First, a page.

I’m sad to say that this was the only race my Dad had ever been to  — and it wasn’t a great performance for him to measure the rest of my racing by.  But, life-long photographer that he was, he did capture these great memories for us.

The day’s winner was Paul Embury, a pleasant chap that I’d got to know during the 1978 series.  I was glad he’d done well — he was the kind of driver that everyone was pleased to see do well.

At Cape Vessey, an engine rebuilt with a penknife!

We also tried a round of the Pro Series at Cape Vessey, a track near Belleville owned by Wrex Roth.

As in the Peterborough event, I had to run in the engines.  Roberto watched from the pits as I circulated slowly blipping the throttle.  At the proper time, he signaled me to increase to racing speed as the engine completed the run-in period.  One lap later as I came barrelling down the long front straight at full speed, the engine suddenly and without warning seized and locked up tight.

Now, remember: there is no clutch on this drivetrain — the engine’s crankshaft is connected directly to the rear axle and the tires.  So when the engine suddenly stopped, so did the wheels — with an immediate jarring effect on the kart (and the driver) right in front of the pits and all the other competitors!  

One other thing — even though the rear axle is inch-thick solid steel, the sudden stoppage of the engine at high speed must make one side of the axle (the engine side) stop a microsecond or two before the other side.  The result is that the kart goes into a slow lazy spin at high speed down the track.  It’s not a problem to get under control, it’s just jarring and embarrassing.

Roberto put more of our new sponsor’s oil in the gas mixture and sent me out again to run in the second engine. As far as I was concerned, we were again wasting a bunch of practice time and I was getting more annoyed. My faith was flagging that things would go according to plan. 

Once again I circulated slowly blipping the throttle for about half-an-hour until I saw the signal from Roberto to increase speed.  And once again, when flying down the start-finish straight the engine seized solid in front of the pits.  I was incensed.  

The only benefit of my temper and the high adrenalin that produced was that I was hyper-aware and reacted quickly enough to hold the kart in a perfectly straight line until it screeched to a halt — no long lazy spin this time. 

I felt like an idiot until John Long, the well-known and respected owner of the Picton track, came up to me and said that, in his long experience, he’d never seen someone hold a direct-drive kart in a straight line with a seized engine.  It was a thin compliment, but with our weekend going totally off the rails I grasped that straw thankfully.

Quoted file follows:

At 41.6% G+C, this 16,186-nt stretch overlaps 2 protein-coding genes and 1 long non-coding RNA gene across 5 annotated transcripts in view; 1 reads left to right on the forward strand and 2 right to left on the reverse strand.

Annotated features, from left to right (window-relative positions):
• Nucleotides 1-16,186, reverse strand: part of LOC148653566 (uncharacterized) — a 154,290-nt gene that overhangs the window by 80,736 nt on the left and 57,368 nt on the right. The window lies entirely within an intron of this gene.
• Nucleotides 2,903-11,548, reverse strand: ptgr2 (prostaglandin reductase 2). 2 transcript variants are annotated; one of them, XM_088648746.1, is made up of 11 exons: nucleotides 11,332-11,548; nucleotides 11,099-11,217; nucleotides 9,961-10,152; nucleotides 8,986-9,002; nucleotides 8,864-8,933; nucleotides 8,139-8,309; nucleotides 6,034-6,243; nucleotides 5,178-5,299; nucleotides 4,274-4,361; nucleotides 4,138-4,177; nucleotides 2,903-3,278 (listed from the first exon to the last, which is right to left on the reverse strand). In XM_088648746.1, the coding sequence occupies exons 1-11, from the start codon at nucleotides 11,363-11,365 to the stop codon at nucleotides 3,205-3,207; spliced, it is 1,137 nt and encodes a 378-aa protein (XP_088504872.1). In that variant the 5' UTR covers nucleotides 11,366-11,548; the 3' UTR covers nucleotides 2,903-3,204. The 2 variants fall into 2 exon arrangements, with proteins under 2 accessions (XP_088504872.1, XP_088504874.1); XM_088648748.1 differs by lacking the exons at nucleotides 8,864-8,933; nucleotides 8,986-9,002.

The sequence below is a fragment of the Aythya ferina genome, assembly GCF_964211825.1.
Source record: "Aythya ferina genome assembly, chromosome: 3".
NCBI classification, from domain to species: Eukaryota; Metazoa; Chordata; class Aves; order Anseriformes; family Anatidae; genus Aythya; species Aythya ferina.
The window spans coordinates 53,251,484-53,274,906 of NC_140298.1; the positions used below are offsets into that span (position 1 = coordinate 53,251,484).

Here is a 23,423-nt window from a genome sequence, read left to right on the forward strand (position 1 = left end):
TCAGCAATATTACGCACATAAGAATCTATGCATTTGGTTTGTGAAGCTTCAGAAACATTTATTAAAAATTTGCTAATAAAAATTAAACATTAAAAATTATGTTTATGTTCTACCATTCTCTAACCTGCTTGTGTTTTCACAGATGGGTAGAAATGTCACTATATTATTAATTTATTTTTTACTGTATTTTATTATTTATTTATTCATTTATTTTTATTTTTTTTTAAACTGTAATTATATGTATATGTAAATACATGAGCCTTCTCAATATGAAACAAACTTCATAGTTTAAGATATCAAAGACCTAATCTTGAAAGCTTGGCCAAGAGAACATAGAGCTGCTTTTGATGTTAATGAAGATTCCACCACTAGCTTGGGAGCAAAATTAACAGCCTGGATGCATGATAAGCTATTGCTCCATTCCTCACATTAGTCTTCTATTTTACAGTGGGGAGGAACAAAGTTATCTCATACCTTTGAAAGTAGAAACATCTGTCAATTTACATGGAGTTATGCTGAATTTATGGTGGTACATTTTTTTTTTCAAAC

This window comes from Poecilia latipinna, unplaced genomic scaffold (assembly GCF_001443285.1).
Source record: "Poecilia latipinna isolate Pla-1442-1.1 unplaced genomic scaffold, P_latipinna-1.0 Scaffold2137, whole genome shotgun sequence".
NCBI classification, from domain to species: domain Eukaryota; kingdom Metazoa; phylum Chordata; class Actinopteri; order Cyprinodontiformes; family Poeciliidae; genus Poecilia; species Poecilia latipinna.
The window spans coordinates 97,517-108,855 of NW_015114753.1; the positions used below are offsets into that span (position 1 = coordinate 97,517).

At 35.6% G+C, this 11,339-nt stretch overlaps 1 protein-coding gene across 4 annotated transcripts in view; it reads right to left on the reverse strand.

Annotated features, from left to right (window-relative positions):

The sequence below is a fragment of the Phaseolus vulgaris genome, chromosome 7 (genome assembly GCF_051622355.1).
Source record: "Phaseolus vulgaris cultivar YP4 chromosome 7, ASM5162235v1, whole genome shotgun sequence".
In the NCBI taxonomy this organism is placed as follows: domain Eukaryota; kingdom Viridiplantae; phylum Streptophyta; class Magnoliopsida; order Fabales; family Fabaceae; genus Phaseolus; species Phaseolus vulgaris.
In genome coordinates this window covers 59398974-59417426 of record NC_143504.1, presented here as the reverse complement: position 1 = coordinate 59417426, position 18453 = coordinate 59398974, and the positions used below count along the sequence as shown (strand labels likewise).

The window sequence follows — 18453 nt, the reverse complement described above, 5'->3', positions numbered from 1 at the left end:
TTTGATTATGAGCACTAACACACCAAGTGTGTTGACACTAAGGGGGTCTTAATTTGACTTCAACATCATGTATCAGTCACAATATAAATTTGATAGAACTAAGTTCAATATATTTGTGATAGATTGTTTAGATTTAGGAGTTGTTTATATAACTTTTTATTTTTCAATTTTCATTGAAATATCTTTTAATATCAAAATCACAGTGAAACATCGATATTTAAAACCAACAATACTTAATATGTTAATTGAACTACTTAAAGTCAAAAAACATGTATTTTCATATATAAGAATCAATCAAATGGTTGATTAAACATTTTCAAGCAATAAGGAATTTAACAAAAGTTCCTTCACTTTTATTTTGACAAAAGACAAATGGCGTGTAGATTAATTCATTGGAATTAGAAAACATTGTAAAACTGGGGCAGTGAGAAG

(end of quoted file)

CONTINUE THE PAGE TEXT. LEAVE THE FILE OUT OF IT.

I stepped out of the kart convinced that my weekend was done. That was the last of the two engines, leaving none for me or Fabrizio. 

But as much as I had lost faith earlier, Roberto put on a technical performance that made me gasp.  He stripped both engines right there in the pits and used the remnants of each to build one good engine right on the spot.  He freed up the seized piston rings with A PENKNIFE of all things! Amazing stuff, but this newly built engine was for Fabrizio as last year’s champion, not for me. 

Roberto put even more oil in the gas mixture and Fabrizio was able to compete in the race and, as I recall, the engine got better and better with each passing lap and he finished quite well.

Flat out on an oval at 120 mph

Our next race was an three-hour endurance race on the St. Eustache oval (with a dog leg on the back stretch) just outside of Montreal. This made it a unique event for us in a couple of ways:

  • There were multiple drivers for each kart 
  • Since drivers were pushing the karts almost flat out the whole way around the oval and reliability was an important factor, Roberto had brought an almost stock engine with no or few modifications.

It was a fun, fast race.  The other driver took the first stint and started the race. At the first pit stop I took over and started to get the hang of oval racing.  

My first lesson was at my first pit stop: circulating almost flat out lap after lap tends to distort your perception of speed.  When I arrived in the pits for my first refueling stop, I thought I was going slower than I was and locked up the rear wheels trying to stop in my pit box.

I slid into the small pail of water that the team used to cool off the tires, knocking it over and spilling water all over the pit lane. Thereafter every kart that came into the pits was skidding into their pitbox thanks to all the Derek-supplied water… not a great way to make a first impression!